Is A Cartel Behind The Influx Of Foreign Beggars In Kenya?

When the 2016 World Giving Index published by UK-based Charities Aid Foundation ranked Kenya as Africa’s most generous country, the last thing on anybody’s mind was the possibility of that generosity being taken ‘advantage’ of by an influx of foreign beggars.

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That is, however, the line of consideration that the National Council for Persons with Disabilities in Kenya is towing as it has called for an immediate probe into the influx of foreign beggars in Kenya.

The private Daily Nation newspaper reports that the head of the National Council for Persons with Disabilities in Kenya, David ole Sankok, said “cartels” have been trafficking beggars into the country to “prey on the kindness of Kenyans”.

Foreign Beggars

David ole Sankok claims that the cartel behind this supposed influx of foreign beggars is doing it for commercial gain. He insists that over 10,000 disabled people have been ferried into Kenya to beg on the streets. These foreign beggars are allegedly brought into Kenya through the aid of cartels, then they flock to towns attaching themselves to local beggars before gaining their footing and begging alone.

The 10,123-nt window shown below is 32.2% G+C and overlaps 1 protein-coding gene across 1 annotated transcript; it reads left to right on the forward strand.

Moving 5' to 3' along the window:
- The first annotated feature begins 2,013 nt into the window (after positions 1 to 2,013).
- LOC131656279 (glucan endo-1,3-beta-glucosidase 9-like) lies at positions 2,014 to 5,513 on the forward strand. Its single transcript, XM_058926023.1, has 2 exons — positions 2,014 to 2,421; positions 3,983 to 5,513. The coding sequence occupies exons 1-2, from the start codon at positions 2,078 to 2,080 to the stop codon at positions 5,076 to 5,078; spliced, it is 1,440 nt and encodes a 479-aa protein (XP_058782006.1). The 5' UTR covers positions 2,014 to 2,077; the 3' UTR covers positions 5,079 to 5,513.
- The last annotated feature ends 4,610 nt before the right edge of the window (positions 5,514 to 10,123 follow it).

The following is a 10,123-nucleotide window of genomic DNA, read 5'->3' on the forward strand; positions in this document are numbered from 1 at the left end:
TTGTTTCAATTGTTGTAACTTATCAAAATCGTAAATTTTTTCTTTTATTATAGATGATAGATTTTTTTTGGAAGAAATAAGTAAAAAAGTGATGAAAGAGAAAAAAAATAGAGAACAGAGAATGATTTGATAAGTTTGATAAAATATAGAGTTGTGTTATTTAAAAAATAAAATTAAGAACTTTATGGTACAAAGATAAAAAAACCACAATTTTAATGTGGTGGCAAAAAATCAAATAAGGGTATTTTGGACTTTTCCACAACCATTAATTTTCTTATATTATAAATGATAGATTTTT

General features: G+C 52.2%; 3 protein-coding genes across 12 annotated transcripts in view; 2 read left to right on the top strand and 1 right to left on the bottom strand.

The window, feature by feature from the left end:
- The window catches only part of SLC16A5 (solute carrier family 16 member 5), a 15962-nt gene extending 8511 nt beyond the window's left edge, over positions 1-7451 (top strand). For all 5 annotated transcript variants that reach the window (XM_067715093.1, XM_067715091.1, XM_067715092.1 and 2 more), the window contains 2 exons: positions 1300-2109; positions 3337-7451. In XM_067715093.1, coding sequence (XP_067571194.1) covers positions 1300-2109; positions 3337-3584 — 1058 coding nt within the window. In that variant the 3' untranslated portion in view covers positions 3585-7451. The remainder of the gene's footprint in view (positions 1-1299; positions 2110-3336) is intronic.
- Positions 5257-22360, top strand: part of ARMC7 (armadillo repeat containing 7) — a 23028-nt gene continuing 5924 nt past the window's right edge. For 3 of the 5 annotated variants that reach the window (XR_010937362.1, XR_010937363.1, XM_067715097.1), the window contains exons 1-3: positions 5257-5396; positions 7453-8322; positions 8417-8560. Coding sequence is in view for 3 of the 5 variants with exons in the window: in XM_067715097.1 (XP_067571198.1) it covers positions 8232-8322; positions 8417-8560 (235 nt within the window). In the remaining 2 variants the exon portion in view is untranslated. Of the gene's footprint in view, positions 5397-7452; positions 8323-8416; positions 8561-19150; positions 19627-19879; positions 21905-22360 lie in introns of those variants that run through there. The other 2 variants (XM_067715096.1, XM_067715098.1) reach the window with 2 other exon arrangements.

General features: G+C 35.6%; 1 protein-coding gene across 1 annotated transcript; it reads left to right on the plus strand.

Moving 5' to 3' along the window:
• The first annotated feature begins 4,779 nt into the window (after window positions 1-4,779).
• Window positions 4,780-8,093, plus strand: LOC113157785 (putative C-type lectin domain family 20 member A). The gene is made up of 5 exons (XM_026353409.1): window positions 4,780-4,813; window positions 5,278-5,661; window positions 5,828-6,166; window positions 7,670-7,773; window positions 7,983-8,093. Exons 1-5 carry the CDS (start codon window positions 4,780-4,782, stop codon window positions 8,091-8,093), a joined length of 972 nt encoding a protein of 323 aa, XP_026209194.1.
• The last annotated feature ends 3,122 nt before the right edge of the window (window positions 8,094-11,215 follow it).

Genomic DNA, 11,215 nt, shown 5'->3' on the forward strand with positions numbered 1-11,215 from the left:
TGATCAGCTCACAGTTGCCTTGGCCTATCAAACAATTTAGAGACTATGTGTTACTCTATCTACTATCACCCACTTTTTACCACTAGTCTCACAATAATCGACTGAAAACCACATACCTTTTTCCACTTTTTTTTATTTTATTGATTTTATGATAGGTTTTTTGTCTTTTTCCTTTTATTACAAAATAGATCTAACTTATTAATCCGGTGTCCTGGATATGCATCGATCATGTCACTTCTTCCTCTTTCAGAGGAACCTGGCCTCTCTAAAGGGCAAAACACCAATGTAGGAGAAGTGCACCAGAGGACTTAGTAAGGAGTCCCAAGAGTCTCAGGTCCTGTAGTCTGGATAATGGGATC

Sankok said;

“There must be someone organising the entry of these foreign beggars into most Kenyan town centres. It appears they are being dropped at specific positions very early in the morning and picked up late in the evening,”

“There are cartels in the port of Mombasa who are allowing this corruption to happen and we want them investigated.”

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The head of the National Council for Persons with Disabilities is, therefore, asking that President Uhuru Kenyatta begin diplomatic talks with his Tanzanian counterpart, President John Magufuli on getting the beggars from Tanzania back to their own country.

He also called on the Ethics and Anti-Corruption Commission to probe people who were using these disabled individuals “to import vehicles duty-free”.

This is not the first time an alarm has been raised on the issue of the influx of foreign beggars. A 2010 article by the Standard newspaper documented an interview with a beggar from Tanzania.

Foreign Beggars

The beggar had declared that Kenyan money was of infinitely greater value than Tanzanian currency, making begging in Kenya a real steal, but could a cartel actually be organising the beggars to come in?

We may have to wait for the results of the probe by the National Council for Persons with Disabilities to be clear on that.